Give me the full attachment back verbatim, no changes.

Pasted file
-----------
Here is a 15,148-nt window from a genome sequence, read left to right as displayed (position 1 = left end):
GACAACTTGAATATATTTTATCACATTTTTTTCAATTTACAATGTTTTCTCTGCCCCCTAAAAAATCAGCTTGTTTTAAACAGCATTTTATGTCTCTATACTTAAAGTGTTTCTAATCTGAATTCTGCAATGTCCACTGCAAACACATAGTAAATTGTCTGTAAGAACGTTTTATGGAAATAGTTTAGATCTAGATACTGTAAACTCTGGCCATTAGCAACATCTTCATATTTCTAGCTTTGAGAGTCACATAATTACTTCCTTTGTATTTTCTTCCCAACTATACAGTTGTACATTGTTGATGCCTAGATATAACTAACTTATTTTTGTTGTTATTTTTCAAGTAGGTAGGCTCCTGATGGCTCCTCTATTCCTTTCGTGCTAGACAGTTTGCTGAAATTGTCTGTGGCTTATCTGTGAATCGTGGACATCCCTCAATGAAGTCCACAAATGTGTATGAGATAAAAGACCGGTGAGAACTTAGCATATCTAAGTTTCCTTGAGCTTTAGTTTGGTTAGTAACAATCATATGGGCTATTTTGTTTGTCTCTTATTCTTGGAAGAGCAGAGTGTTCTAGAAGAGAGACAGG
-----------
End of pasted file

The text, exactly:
Here is a 15,148-nt window from a genome sequence, read left to right as displayed (position 1 = left end):
GACAACTTGAATATATTTTATCACATTTTTTTCAATTTACAATGTTTTCTCTGCCCCCTAAAAAATCAGCTTGTTTTAAACAGCATTTTATGTCTCTATACTTAAAGTGTTTCTAATCTGAATTCTGCAATGTCCACTGCAAACACATAGTAAATTGTCTGTAAGAACGTTTTATGGAAATAGTTTAGATCTAGATACTGTAAACTCTGGCCATTAGCAACATCTTCATATTTCTAGCTTTGAGAGTCACATAATTACTTCCTTTGTATTTTCTTCCCAACTATACAGTTGTACATTGTTGATGCCTAGATATAACTAACTTATTTTTGTTGTTATTTTTCAAGTAGGTAGGCTCCTGATGGCTCCTCTATTCCTTTCGTGCTAGACAGTTTGCTGAAATTGTCTGTGGCTTATCTGTGAATCGTGGACATCCCTCAATGAAGTCCACAAATGTGTATGAGATAAAAGACCGGTGAGAACTTAGCATATCTAAGTTTCCTTGAGCTTTAGTTTGGTTAGTAACAATCATATGGGCTATTTTGTTTGTCTCTTATTCTTGGAAGAGCAGAGTGTTCTAGAAGAGAGACAGG